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For sellers and buyers, cash is king now more than ever

 Cash offers—always king in any market—are now even more prized because of funding risks and the challenges of closing virtually when a bank is involved.

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2020
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It’s a challenging, even scary time in New York City right now, but if you have a pressing need to sell your apartment or house, you can benefit from not getting lost in the crowd.

That’s because there’s no longer a crowded market at all. In Manhattan, sales inventory dropped in the first quarter as many sellers pulled their listings and prospective sellers decided against putting their apartments on the market in response to the coronavirus pandemic and accompanying non-essential business shutdown.

So if you are very strategic—and that goes for buyers as well—you can find some advantages in what Mark Chin, who heads brokerage Keller Williams New York City, calls a “unique situation.” Cash offers—always king in any market—are now even more prized because of funding risks and the challenges of closing virtually when a bank is involved.

“I think there’s an opportunity for [sellers] who don’t want be in competition with everyone else,” he said in a recent training meeting for staff, held via Zoom for the first time. “Usually we can get lost among other listings.”

“You’re not going to get more exposure than now,” Chin tells Brick Underground. “Everyone is home, they’re shopping online and one of things they are looking at is real estate.”

There are aggressive buyers out there, Chin says. For example: A colleague recently had a $1.75 million accepted offer on a Chelsea apartment that had gone to a bidding war. The broker never even showed the apartment because of the ban on non-essential business—the sellers welcomed the buyers as their guests and showed the apartment themselves.


Editor's note: Click here for more of Brick Underground's coronavirus coverage.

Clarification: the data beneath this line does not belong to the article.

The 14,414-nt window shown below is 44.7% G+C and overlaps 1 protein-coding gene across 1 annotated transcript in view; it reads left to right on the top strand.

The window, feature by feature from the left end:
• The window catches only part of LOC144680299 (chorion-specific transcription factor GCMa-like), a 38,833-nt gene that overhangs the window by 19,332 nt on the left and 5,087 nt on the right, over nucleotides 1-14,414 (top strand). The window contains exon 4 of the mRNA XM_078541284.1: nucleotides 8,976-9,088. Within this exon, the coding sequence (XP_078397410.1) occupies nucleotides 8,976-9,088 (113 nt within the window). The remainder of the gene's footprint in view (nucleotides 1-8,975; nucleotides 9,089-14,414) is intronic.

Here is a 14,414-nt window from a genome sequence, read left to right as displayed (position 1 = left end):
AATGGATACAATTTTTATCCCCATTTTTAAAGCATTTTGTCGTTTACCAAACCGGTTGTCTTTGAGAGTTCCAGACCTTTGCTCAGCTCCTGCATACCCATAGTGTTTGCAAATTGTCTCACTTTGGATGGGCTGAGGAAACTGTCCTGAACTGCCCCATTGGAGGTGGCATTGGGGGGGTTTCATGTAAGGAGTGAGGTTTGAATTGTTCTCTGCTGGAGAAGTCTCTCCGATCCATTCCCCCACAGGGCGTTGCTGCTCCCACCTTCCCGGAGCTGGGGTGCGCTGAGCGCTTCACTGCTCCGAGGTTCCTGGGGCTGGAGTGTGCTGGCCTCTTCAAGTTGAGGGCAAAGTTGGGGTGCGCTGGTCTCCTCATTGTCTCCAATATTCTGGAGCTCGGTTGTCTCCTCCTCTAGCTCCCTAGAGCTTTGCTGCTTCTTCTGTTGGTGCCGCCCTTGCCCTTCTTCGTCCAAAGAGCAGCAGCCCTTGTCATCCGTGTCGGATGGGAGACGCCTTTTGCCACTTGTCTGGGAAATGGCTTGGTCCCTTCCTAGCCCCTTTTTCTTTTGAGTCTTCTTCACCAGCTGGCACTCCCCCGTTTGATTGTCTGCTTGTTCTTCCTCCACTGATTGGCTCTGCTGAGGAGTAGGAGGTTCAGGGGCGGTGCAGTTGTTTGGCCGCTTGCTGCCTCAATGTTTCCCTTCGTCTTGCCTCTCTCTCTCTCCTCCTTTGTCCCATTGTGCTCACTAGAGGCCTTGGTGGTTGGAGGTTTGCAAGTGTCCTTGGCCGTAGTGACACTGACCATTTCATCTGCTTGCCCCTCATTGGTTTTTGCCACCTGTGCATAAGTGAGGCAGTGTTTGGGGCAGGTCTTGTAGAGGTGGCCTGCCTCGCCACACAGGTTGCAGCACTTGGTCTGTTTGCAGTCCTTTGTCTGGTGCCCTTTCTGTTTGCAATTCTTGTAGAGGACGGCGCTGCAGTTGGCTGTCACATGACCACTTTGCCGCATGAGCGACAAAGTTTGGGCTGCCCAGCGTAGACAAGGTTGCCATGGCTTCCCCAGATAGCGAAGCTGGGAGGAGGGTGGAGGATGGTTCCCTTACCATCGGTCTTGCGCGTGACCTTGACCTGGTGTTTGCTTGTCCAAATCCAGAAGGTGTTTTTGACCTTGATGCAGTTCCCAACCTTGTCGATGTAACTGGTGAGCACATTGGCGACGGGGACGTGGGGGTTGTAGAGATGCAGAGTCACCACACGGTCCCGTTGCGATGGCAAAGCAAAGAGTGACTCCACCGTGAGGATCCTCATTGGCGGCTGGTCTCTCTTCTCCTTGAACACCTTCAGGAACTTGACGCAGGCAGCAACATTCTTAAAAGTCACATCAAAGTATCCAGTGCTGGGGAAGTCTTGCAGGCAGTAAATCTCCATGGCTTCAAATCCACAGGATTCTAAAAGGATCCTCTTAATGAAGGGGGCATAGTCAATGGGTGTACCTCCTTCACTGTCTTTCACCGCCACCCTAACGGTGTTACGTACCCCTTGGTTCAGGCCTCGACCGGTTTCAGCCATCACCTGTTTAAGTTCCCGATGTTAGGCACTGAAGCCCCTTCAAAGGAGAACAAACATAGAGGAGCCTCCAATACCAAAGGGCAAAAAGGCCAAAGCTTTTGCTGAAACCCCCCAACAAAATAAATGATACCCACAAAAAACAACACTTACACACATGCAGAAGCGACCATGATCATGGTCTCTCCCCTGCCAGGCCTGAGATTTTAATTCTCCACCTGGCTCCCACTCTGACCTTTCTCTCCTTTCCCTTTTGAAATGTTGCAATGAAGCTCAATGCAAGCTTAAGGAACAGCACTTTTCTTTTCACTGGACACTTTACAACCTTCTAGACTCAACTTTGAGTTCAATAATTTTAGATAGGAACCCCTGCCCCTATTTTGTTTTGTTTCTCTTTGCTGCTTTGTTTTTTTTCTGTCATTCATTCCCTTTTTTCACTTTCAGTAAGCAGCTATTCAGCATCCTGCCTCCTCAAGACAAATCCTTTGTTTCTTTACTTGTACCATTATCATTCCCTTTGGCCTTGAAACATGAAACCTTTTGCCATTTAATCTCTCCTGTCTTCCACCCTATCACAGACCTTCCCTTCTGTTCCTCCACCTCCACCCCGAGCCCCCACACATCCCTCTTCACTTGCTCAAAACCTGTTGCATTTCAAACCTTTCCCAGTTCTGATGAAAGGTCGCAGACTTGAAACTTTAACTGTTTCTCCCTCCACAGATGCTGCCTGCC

No more stigma from stale listings

Sellers can also benefit from a decision by StreetEasy and Real Estate Board of New York partners to “freeze” their days on market counters, eliminating the stigma for properties that are lingering.

Also, in their favor: The industry has been thrust into the virtual world by the pandemic—for example, New York state’s decision to allow electronic notary signings and some fledgling virtual closings are taking place.

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Nightmare looms in the mortgage industry

Cash offers circumvent another nightmare looming over buyers and sellers: Trouble in the mortgage industry. The problem, in a nutshell: Lenders are having trouble reselling the loans they make and don’t want to get stuck with them, so some may be hitting pause on lending. Wells Fargo halted jumbo mortgages for this reason.

What this means is a buyer could get a loan commitment letter, only to find out later that the bank is unwilling to go ahead with financing. Chin and others strongly recommend buyers add a funding contingency rider to their contracts to protect their deposit.

A funding contingency frees you from the contract and gives you your deposit back if the bank fails to fund the loan for reasons that are not your fault. It is separate from a mortgage contingency, which gives you the right to walk away with your deposit if you are unable to secure a mortgage commitment letter. In recent years, funding contingencies have been rare in New York City.

But a buyer with a cash offer represents an even more secure route to a sale.

Chin suggests that if a seller is weighing a cash offer against one that would require financing, he or she should take the cash one “even if there’s a haircut" because of a low offer.

“It takes so much risk off,” he says.

Cash offers more assurance now than it did a month ago, says Ari Harkov, a broker at Halstead.

“Economic uncertainty means that buyers could lose their job or see a reduction in asset values,” he says. “Banks could also choose to tighten lending guidelines or otherwise make approval more difficult. 

“Cash carries none of this risk, assuming it is out of the market. I do want to be clear here that cash in the form of a stock market portfolio might not be looked at quite the same way as it would have a month ago either,” he adds.

Cash offers not the answer for everyone

Still, co-op sellers have to jump through more hoops, so a cash offer has to be part of a complete package in order to make the deal viable.

“It’s about the ability to pass the board,” Victoria Vinokur, a broker with Brown Harris Stevens, points out. The buyer’s overall financial profile is equally important for that reason.

And when regular real estate activity is halted, being able to move fast with a cash offer may not be much of a bargaining chip to all sellers.

In a normal market, a cash offer means a faster closing. But in today’s anything-but-normal market, while there are a few virtual closings, “the buyer cannot move in, cannot do renovations, and cannot have contractors come in to estimate,” says Richard Rosenthal, a broker at Halstead. 

“It lessens the urgency to close for the buyer and conversely the seller may not be able to move out or move into their new place,” he says.